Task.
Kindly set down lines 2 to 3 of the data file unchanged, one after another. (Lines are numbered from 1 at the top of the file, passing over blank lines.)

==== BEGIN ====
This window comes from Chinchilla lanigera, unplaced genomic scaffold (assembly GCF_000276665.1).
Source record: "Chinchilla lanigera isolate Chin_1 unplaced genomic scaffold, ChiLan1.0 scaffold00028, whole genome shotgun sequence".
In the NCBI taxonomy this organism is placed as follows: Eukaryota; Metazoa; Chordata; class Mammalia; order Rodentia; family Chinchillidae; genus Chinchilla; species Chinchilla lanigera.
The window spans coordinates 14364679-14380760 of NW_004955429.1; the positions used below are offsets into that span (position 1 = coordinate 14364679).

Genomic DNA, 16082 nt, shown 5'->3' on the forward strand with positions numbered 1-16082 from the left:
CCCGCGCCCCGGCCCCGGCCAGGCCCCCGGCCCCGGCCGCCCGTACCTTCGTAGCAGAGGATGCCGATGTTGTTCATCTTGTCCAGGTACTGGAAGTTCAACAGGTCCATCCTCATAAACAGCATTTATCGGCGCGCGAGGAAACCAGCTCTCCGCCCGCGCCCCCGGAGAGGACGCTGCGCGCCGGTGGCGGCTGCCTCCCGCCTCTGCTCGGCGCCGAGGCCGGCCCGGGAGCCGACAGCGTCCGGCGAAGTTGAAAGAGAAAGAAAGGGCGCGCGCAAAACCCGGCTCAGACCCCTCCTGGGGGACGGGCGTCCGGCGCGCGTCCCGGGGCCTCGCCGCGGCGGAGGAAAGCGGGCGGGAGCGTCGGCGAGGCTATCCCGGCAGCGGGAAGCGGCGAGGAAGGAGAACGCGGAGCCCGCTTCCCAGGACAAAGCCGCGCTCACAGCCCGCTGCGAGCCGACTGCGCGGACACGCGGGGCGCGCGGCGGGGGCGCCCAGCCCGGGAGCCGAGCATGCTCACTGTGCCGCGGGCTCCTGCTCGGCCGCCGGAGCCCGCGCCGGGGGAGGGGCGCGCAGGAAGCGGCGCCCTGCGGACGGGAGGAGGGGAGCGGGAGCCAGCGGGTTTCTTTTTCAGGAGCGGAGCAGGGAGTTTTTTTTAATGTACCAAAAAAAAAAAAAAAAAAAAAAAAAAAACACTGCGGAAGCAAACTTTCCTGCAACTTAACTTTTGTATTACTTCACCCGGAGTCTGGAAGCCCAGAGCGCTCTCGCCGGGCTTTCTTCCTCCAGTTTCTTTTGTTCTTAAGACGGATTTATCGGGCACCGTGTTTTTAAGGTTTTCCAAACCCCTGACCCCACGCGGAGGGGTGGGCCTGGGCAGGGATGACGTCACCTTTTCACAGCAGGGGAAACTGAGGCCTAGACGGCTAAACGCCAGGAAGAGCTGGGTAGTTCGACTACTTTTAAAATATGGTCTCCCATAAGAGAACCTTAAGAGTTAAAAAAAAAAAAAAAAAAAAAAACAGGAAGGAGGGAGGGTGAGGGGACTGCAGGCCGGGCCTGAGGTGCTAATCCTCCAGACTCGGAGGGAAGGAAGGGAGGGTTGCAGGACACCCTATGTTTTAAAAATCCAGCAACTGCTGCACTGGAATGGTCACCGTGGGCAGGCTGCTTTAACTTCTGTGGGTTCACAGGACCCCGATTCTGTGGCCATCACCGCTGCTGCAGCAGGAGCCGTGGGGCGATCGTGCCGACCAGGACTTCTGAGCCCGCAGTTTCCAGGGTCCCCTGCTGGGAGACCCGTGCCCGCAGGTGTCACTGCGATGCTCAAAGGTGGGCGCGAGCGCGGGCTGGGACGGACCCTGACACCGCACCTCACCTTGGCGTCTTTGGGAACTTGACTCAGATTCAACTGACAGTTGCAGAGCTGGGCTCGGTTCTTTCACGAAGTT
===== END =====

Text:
Source record: "Chinchilla lanigera isolate Chin_1 unplaced genomic scaffold, ChiLan1.0 scaffold00028, whole genome shotgun sequence".
In the NCBI taxonomy this organism is placed as follows: Eukaryota; Metazoa; Chordata; class Mammalia; order Rodentia; family Chinchillidae; genus Chinchilla; species Chinchilla lanigera.